People wrote me letters and notes sharing how much their paintings meant to them. I will keep these notes forever as a reminder that there is always something we can do, no matter how terrible our circumstances might be. 

Once the stay-at-home order was lifted, I moved out of my kitchen and into my studio where my “welcome back” sign was waiting. Painting became one of the normal things I could do. I grew as an artist and found new ways to connect with my community. I am more grateful than ever before for the opportunity to make art as a bridge to connect with others, give back, and put some joy out in the world.

Trudi Norris

While we draw inspiration from our surroundings, sometimes our subconscious can influence our artistic style as a rebellion. Within the external chaos, my artistic style experienced a transformation. Once existing in the realm of sole abstractness, my mind craved structure and order. Consequently, my artistic style adapted lines and specific images that held a resonance of my abstract style but began forming a more definite expression.

Prior to Covid-19, I created pieces that embraced the abstract form. I allowed the audience to discern meaning and purpose, as the ebb and flow likeness can evolve within each mind’s eye. After the global lockdown, I craved stability and distinctness. I returned to a more compositional form and Vessel Series emerged. This collection was a sellout show at Anne Neilson Fine Art. Another breakthrough pandemic piece, Girl with a Pearl Earring, brought life to the canvas, formulating the portrait of a woman, riddled with personality and secrets.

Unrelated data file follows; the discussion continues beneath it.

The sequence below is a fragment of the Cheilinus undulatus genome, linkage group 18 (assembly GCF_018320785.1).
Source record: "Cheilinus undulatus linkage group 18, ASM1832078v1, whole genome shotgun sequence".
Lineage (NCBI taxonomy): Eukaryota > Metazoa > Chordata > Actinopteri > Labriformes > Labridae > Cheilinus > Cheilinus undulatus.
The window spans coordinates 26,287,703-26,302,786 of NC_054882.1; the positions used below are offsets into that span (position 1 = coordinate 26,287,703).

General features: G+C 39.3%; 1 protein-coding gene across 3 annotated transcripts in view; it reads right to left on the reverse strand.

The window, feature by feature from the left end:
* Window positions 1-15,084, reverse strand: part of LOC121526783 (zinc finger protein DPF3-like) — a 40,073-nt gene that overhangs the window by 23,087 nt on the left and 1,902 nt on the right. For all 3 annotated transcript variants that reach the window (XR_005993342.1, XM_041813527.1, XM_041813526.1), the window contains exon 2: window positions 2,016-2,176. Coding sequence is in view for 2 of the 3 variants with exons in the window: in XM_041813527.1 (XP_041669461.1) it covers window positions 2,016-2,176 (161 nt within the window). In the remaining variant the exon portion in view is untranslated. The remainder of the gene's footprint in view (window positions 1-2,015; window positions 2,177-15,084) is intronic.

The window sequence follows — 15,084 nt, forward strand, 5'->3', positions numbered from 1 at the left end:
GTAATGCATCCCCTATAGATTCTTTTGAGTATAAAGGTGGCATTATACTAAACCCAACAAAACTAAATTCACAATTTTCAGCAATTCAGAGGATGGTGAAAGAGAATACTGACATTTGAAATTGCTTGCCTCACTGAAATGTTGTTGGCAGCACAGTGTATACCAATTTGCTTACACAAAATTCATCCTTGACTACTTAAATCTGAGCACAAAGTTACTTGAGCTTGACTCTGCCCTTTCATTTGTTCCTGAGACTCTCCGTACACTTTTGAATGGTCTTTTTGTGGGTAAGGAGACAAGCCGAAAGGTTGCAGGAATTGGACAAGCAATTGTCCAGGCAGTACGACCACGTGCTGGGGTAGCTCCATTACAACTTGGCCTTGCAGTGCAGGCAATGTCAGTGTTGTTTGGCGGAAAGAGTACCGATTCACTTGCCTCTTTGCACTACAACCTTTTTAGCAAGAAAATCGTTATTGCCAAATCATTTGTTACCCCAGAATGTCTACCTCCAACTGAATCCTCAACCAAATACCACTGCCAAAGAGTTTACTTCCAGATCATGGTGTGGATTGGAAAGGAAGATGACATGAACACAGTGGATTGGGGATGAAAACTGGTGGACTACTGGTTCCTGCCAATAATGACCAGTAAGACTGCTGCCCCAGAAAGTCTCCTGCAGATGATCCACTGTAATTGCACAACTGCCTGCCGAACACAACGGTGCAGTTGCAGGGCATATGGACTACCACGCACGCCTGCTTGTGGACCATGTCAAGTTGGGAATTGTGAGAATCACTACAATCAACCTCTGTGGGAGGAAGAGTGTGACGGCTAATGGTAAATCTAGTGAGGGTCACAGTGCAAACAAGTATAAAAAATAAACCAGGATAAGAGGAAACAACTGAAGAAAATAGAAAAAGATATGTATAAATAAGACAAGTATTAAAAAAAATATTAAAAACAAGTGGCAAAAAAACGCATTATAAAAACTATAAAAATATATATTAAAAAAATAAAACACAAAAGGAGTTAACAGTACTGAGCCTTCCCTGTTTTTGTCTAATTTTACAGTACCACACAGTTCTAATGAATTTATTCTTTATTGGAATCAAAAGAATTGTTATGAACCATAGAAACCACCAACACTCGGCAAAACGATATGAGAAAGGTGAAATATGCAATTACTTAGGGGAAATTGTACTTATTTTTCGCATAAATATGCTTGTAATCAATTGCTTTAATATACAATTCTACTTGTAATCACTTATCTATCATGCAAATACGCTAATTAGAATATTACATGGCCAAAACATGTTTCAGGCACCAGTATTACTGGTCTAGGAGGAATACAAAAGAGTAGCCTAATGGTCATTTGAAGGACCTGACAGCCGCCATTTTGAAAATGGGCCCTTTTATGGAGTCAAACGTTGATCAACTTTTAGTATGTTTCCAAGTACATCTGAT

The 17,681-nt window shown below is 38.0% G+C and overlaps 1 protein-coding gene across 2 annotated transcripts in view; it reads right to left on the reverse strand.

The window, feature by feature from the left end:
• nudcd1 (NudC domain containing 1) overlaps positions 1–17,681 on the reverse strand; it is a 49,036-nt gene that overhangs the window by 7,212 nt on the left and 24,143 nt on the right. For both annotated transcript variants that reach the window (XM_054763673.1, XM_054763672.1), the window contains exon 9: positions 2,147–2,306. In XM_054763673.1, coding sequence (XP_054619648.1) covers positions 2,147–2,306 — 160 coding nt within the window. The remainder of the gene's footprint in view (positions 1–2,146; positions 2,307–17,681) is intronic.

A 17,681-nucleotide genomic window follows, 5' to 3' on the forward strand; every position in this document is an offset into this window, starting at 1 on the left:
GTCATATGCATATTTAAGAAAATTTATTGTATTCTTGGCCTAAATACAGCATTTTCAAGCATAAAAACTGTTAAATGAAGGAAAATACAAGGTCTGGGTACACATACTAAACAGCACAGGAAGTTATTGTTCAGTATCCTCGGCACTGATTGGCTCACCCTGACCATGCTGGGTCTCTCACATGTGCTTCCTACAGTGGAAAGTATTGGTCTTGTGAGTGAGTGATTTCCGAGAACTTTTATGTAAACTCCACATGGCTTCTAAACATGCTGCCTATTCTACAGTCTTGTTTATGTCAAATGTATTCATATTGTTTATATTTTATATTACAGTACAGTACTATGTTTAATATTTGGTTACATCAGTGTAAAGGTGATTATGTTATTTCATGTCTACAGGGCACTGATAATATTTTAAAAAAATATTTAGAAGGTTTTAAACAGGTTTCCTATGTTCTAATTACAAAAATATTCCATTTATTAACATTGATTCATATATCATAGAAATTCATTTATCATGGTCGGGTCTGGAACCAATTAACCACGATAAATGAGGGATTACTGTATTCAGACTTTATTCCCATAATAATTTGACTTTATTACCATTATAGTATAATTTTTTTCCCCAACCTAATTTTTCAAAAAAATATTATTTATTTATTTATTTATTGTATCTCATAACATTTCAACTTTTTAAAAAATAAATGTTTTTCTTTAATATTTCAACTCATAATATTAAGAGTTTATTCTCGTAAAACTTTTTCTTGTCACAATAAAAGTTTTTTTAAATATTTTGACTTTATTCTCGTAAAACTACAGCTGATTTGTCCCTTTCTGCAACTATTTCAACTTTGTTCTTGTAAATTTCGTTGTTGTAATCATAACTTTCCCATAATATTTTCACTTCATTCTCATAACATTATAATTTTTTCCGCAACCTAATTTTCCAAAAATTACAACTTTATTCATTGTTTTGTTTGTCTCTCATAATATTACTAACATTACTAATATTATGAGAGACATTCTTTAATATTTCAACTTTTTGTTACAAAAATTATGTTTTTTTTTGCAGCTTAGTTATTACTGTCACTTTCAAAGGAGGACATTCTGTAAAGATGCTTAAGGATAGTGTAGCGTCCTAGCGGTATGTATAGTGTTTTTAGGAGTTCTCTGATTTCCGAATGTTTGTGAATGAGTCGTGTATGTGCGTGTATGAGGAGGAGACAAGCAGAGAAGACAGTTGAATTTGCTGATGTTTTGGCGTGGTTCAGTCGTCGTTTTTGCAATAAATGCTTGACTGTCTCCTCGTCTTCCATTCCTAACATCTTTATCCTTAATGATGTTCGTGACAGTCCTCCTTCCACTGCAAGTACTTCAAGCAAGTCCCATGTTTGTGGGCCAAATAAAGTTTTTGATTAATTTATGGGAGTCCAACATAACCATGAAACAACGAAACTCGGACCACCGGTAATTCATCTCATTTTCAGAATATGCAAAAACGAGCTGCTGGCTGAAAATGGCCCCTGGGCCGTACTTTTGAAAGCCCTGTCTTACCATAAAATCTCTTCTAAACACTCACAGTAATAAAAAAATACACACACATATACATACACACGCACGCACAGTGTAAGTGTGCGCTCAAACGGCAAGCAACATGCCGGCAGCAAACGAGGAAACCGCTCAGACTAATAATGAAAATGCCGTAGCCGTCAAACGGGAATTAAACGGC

By studying Dutch Master Vermeer, I sought to understand how other artists coped with corresponding situations like the Covid pandemic. After viewing Vermeer’s response to suffering and sickness, I gravitated to his rendition of “Girl with a Pearl Earring.” I was drawn to the portrait’s gaze and the mystery this conveyed.

My yearning for stability in the chaos of 2020 inspired me to formalize my image of the woman.

LaDara McKinnon

Over the past year or so, I have focused on being as expressive and intuitive as possible in my work. It allowed me to channel the angst associated with all that is going on in the world. My business literally became a cycle of inspiration.